Cannot endure programming hardship

Youngster climbing wall by ccaetano at iStockphoto

What kind of hardship am I talking about? Not knowing what to do next when faced with a programming task. This isn’t the hard part though. The hard part is enduring through this uncertainty, trying and testing concepts, and figuring out code design. It’s about enduring long enough for a solution to surface.

Some people just can’t endure hardship. The notables are the new programmers. At the Dream In Code forums, I see people posting threads asking for help in a particular area. The classic cases begin with the title as “I need to do such-and-such, and I need it urgently”. The body of the thread? “Thanks”.

It’s obvious the person never even gave a thought to the problem. The moment the problem became too hard for them, the moment the problem fell out of their known skills, they resort to asking someone else to do it for them. Only senior programmers and managers get to do that. It’s called delegation. You as a lowly programmer at the bottom of the food chain don’t get to do that.

Game guides

Back when I was younger, I was an enthusiastic gamer. Role playing games were my favourite, and in my opinion, produces more profound “stuck” moments. What are stuck moments? The point in the game where you were unable to proceed further, and you’ve exhausted every possible interaction you know.

Puzzle games offer the most direct stuck moments. You don’t solve the puzzle at this level, you don’t get to the next level. For action games, this could be unable to win a boss fight. The solution could be as easy as upgrading your weapons to deal massive amounts of damage to that stinking, butt-faced-ugly ogre. It could be as hard as executing a certain sequence of actions with a certain timing on your game controller with the agility of a ninja.

Role playing games involve story plots and character interaction. Is it because you didn’t talk to that small fellow crouching in the corner of that tavern? So you missed out an important clue, because that small fellow happens to be the prince in disguise and escaped from the palace (because his father’s forcing him to marry an ugly countess) through the sewers (it always seem to be sewers), and so happens to know the very route you need to sneak into the palace.

So some people, being unable to bear the uncomfortable “stuckness”, finds their solutions in game guides or the Game FAQs site (if someone’s kind enough to have written something). Instead of muddling through, and enjoy the game as the game creators designed, these people just trash through the problems.

I prefer to try and figure out the problem, for example in this situation in Chrono Trigger (it’s somewhere near the end). Buying a Japanese to English dictionary isn’t cheating. Looking up the solution in a game guide feels like one to me.

Ok, I do buy game guides, such as after I’ve completed the game, and want to find out other secrets or stuff I’ve not experienced in the game. Or I’m stuck for an unhealthy amount of time, and I gave my best shot at it. Plus I like looking at the pretty screenshots. *smile*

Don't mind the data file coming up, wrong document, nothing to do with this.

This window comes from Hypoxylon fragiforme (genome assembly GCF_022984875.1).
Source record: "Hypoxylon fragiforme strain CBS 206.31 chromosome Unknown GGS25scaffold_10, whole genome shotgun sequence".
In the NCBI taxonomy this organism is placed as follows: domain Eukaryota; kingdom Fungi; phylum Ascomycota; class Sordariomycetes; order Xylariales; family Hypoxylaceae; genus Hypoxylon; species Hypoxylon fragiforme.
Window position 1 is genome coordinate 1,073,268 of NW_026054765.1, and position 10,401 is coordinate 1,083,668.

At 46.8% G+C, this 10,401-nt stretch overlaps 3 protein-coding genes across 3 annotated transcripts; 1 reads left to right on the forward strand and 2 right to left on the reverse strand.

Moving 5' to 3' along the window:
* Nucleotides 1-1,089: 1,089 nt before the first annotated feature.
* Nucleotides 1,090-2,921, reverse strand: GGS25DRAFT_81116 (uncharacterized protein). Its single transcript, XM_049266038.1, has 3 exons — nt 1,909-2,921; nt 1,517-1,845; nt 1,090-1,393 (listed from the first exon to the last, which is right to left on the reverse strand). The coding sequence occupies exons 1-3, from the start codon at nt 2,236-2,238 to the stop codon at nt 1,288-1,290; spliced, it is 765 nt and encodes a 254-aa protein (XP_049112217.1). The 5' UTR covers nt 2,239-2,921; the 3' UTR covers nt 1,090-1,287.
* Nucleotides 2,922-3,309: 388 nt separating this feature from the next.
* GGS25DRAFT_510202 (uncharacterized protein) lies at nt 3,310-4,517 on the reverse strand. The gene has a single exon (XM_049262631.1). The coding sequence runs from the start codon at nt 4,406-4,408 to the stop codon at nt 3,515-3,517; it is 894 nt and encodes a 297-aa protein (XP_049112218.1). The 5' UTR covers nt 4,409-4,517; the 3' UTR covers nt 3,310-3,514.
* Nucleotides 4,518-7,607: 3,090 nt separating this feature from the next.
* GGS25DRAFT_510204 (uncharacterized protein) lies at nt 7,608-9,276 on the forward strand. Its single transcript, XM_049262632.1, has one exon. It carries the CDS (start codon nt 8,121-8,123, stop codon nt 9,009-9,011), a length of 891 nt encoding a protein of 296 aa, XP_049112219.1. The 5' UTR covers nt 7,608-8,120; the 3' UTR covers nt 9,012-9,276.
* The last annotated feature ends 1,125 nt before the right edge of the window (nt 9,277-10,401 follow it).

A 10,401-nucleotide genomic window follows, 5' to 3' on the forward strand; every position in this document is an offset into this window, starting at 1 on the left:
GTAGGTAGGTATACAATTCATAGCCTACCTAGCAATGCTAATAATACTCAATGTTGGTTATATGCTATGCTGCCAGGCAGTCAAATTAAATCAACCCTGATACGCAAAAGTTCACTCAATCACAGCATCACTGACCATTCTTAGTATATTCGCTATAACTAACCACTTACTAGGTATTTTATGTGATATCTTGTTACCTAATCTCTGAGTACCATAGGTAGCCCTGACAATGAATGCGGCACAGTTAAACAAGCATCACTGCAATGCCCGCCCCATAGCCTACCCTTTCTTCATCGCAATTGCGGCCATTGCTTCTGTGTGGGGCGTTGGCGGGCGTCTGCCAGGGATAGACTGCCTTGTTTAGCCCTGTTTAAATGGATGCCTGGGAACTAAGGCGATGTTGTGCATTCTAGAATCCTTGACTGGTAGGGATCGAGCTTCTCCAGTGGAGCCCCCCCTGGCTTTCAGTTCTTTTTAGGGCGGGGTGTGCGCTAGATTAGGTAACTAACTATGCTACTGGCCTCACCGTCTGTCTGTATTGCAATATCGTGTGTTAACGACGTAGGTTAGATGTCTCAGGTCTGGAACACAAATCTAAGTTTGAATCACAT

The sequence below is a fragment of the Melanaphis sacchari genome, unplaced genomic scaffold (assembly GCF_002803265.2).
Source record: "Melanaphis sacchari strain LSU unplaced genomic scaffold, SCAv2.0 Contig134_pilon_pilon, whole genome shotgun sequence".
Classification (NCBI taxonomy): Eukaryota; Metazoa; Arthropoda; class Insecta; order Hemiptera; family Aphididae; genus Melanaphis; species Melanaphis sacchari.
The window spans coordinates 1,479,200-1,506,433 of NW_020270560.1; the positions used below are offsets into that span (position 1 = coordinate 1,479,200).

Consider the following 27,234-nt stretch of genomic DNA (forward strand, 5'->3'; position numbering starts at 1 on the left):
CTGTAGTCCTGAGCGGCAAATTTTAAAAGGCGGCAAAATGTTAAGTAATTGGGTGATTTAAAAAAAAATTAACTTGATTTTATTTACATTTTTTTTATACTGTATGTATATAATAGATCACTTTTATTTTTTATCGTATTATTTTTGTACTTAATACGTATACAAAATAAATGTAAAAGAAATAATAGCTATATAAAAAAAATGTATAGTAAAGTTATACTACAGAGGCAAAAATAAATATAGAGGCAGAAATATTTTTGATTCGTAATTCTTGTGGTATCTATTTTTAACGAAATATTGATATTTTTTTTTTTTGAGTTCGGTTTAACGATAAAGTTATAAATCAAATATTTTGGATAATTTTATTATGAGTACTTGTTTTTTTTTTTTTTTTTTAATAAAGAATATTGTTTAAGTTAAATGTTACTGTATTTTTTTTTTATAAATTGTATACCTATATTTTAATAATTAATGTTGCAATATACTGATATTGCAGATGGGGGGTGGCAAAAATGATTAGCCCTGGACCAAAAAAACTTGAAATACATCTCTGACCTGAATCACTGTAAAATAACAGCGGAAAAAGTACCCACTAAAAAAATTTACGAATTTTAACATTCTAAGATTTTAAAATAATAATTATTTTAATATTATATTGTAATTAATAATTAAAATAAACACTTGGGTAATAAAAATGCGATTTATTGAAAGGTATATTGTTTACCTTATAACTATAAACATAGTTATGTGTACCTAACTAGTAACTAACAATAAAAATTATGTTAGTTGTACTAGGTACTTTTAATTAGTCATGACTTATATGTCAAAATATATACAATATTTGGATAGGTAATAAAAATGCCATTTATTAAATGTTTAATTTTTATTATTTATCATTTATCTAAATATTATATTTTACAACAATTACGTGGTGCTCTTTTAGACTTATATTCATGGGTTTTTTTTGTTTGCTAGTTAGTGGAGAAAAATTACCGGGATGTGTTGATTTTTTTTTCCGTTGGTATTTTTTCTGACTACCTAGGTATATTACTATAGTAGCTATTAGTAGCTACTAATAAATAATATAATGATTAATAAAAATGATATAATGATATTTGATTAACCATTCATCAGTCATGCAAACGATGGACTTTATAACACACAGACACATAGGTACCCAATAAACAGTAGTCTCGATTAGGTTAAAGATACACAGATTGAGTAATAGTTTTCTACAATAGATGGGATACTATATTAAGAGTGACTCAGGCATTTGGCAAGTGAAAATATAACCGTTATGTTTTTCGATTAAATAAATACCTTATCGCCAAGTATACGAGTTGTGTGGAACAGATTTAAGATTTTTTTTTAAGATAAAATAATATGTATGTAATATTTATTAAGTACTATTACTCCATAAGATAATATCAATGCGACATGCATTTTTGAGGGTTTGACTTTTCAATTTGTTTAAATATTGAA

The search engine problem

Search engines are both a boon and a bane to programming. You can find the solution to your programming problem almost instantaneously, with the expectation that someone has already solved your problem, and you just need to find it. This is useful because you can learn a lot from someone’s experience.

It can also teach us to not think.

Without sufficient discipline on our part, we may form the habit of relying on other people to solve our problems. Of unconsciously depending on other people. And then original thinking goes out the window, and so does creative problem solving skills. And we’ll never get better at programming.

All we need is to use search engines and programming forums wisely.

My hypothesis is that when you suffer, you tend to remember the lesson better. The thing is, you can remember the lesson even if you’ve reached for the game guide, or asked for help in forums, or searched on the Internet. The question is when have you suffered enough. When have you muddled through the problem (and failing miserably), testing out code concepts (and failing miserably), flipped through reference books in search for a clue (and failing miserably), and suffered enough that you’ll remember the solution and lesson if ever offered to you?

My advice is, if you think you’ve suffered enough, go suffer a bit more. If you’re not in a hurry, suffer a day or two more. I’m not advocating masochism. It’s just that the more you suffer initially, the more you’re able to handle ambiguity, uncertainty, and the unknown, the better you become at programming. Your ability to endure hardship speeds up your learning curve, and I can guarantee you’ll suffer very much less in future.

With the speed of technological advances, businesses and thus programming problems are going to get harder and more complex. It’ll be extremely difficult to find standard solutions, because you’re given a unique problem to begin with.

Can you handle ambiguity, expect uncertainty and embrace the unknown? Can you endure programming hardships?